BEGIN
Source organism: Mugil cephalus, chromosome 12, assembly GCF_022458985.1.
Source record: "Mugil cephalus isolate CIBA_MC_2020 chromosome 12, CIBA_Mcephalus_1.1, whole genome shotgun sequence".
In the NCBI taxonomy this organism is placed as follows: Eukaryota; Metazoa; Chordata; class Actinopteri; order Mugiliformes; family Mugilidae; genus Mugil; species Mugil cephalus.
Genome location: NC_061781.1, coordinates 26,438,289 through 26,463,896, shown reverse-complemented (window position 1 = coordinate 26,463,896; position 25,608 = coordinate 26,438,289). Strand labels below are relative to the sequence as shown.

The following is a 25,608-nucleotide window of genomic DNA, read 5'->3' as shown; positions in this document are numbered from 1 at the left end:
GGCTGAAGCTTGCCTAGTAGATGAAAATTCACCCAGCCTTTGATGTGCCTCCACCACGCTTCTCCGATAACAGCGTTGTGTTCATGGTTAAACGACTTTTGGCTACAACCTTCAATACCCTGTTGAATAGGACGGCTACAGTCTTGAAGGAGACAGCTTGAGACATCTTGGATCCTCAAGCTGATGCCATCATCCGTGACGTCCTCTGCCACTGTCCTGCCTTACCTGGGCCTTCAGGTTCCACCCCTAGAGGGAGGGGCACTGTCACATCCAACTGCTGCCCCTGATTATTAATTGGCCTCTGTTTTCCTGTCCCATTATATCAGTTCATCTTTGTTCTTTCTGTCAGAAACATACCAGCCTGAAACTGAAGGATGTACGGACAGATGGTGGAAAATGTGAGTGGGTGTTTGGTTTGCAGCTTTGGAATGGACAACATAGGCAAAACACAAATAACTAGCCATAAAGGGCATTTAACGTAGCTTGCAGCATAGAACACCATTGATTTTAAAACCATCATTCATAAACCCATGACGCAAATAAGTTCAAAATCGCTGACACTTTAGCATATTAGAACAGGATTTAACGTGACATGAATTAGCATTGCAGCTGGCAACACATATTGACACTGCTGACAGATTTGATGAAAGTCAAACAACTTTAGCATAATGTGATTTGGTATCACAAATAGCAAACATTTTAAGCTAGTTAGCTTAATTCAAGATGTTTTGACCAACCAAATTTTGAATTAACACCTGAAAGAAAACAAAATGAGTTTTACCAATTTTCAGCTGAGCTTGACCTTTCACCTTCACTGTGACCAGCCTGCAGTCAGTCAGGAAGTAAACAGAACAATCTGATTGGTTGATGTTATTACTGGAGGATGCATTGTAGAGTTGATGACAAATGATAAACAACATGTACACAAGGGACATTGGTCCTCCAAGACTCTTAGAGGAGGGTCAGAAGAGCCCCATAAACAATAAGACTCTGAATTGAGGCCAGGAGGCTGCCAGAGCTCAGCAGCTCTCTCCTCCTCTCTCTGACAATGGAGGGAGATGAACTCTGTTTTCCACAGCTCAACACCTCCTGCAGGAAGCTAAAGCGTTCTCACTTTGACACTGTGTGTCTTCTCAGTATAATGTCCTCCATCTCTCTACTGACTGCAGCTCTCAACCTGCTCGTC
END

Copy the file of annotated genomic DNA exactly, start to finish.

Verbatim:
Source organism: Mugil cephalus, chromosome 12, assembly GCF_022458985.1.
Source record: "Mugil cephalus isolate CIBA_MC_2020 chromosome 12, CIBA_Mcephalus_1.1, whole genome shotgun sequence".
In the NCBI taxonomy this organism is placed as follows: Eukaryota; Metazoa; Chordata; class Actinopteri; order Mugiliformes; family Mugilidae; genus Mugil; species Mugil cephalus.
Genome location: NC_061781.1, coordinates 26,438,289 through 26,463,896, shown reverse-complemented (window position 1 = coordinate 26,463,896; position 25,608 = coordinate 26,438,289). Strand labels below are relative to the sequence as shown.

The following is a 25,608-nucleotide window of genomic DNA, read 5'->3' as shown; positions in this document are numbered from 1 at the left end:
GGCTGAAGCTTGCCTAGTAGATGAAAATTCACCCAGCCTTTGATGTGCCTCCACCACGCTTCTCCGATAACAGCGTTGTGTTCATGGTTAAACGACTTTTGGCTACAACCTTCAATACCCTGTTGAATAGGACGGCTACAGTCTTGAAGGAGACAGCTTGAGACATCTTGGATCCTCAAGCTGATGCCATCATCCGTGACGTCCTCTGCCACTGTCCTGCCTTACCTGGGCCTTCAGGTTCCACCCCTAGAGGGAGGGGCACTGTCACATCCAACTGCTGCCCCTGATTATTAATTGGCCTCTGTTTTCCTGTCCCATTATATCAGTTCATCTTTGTTCTTTCTGTCAGAAACATACCAGCCTGAAACTGAAGGATGTACGGACAGATGGTGGAAAATGTGAGTGGGTGTTTGGTTTGCAGCTTTGGAATGGACAACATAGGCAAAACACAAATAACTAGCCATAAAGGGCATTTAACGTAGCTTGCAGCATAGAACACCATTGATTTTAAAACCATCATTCATAAACCCATGACGCAAATAAGTTCAAAATCGCTGACACTTTAGCATATTAGAACAGGATTTAACGTGACATGAATTAGCATTGCAGCTGGCAACACATATTGACACTGCTGACAGATTTGATGAAAGTCAAACAACTTTAGCATAATGTGATTTGGTATCACAAATAGCAAACATTTTAAGCTAGTTAGCTTAATTCAAGATGTTTTGACCAACCAAATTTTGAATTAACACCTGAAAGAAAACAAAATGAGTTTTACCAATTTTCAGCTGAGCTTGACCTTTCACCTTCACTGTGACCAGCCTGCAGTCAGTCAGGAAGTAAACAGAACAATCTGATTGGTTGATGTTATTACTGGAGGATGCATTGTAGAGTTGATGACAAATGATAAACAACATGTACACAAGGGACATTGGTCCTCCAAGACTCTTAGAGGAGGGTCAGAAGAGCCCCATAAACAATAAGACTCTGAATTGAGGCCAGGAGGCTGCCAGAGCTCAGCAGCTCTCTCCTCCTCTCTCTGACAATGGAGGGAGATGAACTCTGTTTTCCACAGCTCAACACCTCCTGCAGGAAGCTAAAGCGTTCTCACTTTGACACTGTGTGTCTTCTCAGTATAATGTCCTCCATCTCTCTACTGACTGCAGCTCTCAACCTGCTCGTC